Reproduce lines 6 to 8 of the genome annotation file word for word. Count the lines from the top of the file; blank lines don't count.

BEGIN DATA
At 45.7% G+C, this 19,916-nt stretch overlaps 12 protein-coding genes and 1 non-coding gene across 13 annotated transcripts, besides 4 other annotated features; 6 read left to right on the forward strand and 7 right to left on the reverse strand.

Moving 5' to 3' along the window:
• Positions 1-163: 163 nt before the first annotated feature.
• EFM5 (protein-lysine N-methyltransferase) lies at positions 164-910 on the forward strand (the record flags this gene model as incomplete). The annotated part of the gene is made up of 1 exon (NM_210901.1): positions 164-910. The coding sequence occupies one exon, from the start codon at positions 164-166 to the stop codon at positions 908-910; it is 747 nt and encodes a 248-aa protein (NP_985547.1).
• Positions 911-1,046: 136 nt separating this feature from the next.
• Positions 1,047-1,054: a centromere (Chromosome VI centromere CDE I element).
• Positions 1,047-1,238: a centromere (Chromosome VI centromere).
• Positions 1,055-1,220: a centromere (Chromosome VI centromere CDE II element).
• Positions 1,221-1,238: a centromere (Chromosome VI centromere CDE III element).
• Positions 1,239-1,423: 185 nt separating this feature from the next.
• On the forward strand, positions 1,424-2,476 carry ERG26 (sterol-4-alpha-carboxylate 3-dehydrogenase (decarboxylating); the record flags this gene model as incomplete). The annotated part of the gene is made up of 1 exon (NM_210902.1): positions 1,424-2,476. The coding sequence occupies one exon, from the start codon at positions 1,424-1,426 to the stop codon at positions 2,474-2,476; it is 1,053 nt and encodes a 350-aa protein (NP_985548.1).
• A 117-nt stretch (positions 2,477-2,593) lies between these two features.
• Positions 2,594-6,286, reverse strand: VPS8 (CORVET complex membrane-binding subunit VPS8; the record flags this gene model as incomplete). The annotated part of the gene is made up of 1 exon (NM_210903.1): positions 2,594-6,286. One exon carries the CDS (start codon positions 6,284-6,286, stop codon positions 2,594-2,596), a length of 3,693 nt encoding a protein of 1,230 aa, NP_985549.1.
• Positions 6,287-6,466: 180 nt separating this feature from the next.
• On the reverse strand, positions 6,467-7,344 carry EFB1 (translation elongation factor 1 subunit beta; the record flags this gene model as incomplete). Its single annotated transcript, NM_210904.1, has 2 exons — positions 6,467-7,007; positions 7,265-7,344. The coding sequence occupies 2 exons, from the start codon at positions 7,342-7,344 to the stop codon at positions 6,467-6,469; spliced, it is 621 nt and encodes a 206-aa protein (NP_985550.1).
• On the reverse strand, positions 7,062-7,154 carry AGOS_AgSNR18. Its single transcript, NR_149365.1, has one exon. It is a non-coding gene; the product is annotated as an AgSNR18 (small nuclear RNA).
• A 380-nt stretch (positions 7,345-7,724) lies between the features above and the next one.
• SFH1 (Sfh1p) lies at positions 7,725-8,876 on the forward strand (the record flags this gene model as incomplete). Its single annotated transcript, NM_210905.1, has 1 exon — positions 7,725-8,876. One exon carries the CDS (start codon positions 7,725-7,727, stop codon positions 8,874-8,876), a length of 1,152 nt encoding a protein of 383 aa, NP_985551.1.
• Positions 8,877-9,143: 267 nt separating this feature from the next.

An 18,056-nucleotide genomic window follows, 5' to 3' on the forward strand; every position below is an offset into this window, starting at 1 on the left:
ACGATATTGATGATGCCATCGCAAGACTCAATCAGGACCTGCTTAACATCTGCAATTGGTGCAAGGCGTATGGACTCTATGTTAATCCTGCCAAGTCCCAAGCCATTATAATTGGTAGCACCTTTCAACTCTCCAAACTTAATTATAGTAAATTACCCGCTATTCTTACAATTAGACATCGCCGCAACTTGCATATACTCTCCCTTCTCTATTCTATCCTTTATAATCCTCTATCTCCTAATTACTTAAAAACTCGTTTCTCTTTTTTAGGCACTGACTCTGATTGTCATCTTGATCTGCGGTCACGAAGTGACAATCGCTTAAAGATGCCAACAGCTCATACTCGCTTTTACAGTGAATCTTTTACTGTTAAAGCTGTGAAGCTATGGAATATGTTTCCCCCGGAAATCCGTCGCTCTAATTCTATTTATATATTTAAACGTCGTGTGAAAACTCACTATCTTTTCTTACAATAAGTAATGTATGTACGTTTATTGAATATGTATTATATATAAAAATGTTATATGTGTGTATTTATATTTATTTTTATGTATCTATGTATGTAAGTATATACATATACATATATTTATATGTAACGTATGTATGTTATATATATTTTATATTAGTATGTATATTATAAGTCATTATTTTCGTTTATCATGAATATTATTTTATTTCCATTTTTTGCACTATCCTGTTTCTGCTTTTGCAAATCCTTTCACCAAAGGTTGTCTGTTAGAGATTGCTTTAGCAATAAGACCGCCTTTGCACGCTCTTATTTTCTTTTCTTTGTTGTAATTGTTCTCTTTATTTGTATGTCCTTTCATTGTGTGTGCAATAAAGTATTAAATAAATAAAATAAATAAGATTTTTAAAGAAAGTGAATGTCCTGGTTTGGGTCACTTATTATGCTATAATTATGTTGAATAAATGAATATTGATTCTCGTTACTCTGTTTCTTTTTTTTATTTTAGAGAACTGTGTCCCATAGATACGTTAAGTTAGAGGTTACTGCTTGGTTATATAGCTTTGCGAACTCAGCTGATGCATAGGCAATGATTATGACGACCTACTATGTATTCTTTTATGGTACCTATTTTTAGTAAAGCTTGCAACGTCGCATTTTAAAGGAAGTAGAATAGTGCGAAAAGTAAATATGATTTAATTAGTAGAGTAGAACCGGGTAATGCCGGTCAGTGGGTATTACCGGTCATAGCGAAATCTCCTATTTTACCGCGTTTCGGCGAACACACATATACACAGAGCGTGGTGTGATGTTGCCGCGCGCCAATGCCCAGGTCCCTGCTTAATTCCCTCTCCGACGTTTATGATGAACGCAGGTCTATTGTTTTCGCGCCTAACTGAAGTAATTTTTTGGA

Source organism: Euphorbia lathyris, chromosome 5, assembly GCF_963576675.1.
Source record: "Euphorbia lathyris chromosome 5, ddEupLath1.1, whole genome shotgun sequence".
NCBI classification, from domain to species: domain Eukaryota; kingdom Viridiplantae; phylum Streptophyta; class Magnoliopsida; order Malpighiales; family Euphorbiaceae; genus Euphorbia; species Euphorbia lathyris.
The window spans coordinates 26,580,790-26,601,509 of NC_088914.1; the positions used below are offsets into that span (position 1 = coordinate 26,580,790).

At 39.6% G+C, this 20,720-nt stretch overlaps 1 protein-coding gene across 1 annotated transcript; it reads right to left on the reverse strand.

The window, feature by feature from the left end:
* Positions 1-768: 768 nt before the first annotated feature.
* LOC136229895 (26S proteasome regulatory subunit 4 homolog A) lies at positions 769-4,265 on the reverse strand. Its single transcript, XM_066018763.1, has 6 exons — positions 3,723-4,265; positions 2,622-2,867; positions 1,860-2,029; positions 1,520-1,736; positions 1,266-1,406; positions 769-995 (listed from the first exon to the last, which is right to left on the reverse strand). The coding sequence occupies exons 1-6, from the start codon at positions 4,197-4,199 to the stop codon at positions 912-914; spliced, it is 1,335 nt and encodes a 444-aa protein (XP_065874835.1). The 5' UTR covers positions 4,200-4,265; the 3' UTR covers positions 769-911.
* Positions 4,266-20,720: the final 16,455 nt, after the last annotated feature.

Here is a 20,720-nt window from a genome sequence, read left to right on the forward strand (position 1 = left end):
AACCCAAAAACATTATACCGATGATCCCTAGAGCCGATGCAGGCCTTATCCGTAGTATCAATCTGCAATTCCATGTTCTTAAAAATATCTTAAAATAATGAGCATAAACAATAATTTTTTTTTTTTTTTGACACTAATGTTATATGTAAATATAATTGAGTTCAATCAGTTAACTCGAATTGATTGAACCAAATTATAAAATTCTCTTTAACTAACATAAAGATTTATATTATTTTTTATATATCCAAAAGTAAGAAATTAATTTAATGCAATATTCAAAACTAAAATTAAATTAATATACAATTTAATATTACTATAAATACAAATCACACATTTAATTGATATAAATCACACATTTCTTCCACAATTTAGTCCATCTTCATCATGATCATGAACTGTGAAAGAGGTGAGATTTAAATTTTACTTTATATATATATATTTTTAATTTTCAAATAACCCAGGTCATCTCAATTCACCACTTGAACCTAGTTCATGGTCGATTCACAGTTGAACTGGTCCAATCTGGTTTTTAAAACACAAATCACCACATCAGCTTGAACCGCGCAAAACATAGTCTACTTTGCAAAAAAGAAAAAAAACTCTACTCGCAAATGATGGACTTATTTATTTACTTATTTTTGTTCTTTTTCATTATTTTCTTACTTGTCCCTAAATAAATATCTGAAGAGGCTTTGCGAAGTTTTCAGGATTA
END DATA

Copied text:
• Positions 1,047-1,054: a centromere (Chromosome VI centromere CDE I element).
• Positions 1,047-1,238: a centromere (Chromosome VI centromere).
• Positions 1,055-1,220: a centromere (Chromosome VI centromere CDE II element).